A former Vice President, Atiku Abubakar has advised President Muhammadu Buhari’s administration to reduce the cost of living in order to sustain the country’s economy as the world battles the deadly coronavirus.
It’s no longer news that several countries are shutting down in order to prevent the spread of the virus, resulting in economic difficulties. Oil prices have fallen to $30 per barrel, a development that will really affect the country’s economy as it’s the major source of revenue.
In a statement made available to newsmen yesterday, Atiku maintained that reducing the pump price of fuel and removing stamp duty fees on bank accounts will go a long way in ensuring economic sustainability.
“The coronavirus is raging in the world and not just ravaging human beings, it is also affecting economies. Nigeria is not an island onto itself, and we must take measures to protect the economic well-being of our nation and people.”
“Every action that can be taken to ease the cost of doing business in Nigeria and reduce the cost of living, while promoting consumer confidence must be implemented.”
He also pleaded with the government to dialogue with employers of labour to endure and not disengage workers.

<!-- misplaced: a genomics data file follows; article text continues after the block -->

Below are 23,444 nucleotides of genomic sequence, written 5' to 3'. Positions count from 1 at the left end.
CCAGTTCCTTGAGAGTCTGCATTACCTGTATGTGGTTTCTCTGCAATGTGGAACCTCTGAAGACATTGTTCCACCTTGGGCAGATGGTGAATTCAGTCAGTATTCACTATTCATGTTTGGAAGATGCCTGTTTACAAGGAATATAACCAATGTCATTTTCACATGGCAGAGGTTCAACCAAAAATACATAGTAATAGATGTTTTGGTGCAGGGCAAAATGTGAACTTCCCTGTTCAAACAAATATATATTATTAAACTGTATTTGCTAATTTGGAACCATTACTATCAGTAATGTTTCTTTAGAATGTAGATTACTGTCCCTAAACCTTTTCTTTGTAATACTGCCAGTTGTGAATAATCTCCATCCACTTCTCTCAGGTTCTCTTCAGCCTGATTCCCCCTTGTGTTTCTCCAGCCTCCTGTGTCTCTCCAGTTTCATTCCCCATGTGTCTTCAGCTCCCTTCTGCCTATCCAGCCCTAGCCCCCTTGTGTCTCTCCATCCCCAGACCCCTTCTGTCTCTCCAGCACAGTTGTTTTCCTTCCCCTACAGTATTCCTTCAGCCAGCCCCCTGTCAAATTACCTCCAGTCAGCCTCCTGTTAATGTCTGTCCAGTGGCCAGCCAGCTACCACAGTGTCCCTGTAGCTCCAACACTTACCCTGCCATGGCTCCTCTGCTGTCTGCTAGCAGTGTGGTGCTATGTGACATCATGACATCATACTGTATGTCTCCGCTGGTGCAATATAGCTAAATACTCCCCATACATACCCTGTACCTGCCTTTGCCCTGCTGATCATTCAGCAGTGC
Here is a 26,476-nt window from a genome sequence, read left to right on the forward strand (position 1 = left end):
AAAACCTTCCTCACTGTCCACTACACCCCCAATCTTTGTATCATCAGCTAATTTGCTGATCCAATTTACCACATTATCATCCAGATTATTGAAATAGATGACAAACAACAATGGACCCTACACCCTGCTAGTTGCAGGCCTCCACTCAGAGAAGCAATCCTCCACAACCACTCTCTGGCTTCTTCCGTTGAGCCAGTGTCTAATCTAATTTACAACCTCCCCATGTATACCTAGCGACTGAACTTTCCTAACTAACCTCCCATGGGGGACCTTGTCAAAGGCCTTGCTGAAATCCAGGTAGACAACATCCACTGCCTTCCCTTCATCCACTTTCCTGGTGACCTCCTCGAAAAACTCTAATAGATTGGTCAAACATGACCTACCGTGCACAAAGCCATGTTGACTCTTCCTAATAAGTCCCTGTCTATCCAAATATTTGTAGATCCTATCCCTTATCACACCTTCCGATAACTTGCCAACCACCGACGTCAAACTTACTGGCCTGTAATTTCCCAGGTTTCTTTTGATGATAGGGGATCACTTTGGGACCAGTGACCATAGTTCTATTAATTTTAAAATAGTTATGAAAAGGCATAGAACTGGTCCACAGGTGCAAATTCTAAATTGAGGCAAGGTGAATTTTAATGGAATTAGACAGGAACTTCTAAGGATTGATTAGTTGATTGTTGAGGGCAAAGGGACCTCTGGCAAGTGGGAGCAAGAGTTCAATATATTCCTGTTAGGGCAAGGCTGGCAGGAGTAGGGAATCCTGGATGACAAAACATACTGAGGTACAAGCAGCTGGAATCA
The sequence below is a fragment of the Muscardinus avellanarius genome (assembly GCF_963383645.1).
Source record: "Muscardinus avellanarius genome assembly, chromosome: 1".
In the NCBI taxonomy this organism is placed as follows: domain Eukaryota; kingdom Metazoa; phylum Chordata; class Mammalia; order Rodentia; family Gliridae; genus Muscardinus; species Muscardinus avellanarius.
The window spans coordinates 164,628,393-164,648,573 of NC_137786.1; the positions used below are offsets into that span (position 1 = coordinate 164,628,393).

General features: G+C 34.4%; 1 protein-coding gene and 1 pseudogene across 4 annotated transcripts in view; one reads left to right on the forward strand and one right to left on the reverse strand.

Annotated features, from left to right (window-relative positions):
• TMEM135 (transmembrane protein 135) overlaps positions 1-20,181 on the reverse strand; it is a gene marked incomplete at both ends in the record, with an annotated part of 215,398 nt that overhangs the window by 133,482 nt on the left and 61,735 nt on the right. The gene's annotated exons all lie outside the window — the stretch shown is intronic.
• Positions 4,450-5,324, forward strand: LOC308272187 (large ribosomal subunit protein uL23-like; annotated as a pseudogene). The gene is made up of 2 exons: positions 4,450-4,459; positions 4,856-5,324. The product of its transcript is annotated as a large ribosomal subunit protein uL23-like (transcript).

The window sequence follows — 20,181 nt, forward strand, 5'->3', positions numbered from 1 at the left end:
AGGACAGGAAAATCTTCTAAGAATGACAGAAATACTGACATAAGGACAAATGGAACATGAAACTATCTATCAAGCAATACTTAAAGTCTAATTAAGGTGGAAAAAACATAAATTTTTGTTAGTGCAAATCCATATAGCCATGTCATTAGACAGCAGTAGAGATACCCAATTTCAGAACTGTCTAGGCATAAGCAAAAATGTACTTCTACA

“As such, I recommend that policies like the Stamp Duty on all types of accounts be temporarily suspended, until such a time as the nation’s economy has turned the tide in the fight against this virulent scourge.”
“Furthermore, as the landing cost of Premium Motor Spirit, also known as petrol, has reduced significantly, it is strongly recommended that the government should not absorb the savings, but should pass it on to the Nigerian people by way of reducing the pump price of PMS to reflect the current prevailing market costs.”
“In addition to these measures, the government is urged to request large scale industrialists and employers of labour not to disengage workers. Definitely, this scourge will affect their production and profitability. However, if they know that the government is behind them and will do all to support them, they are less likely to disengage workers”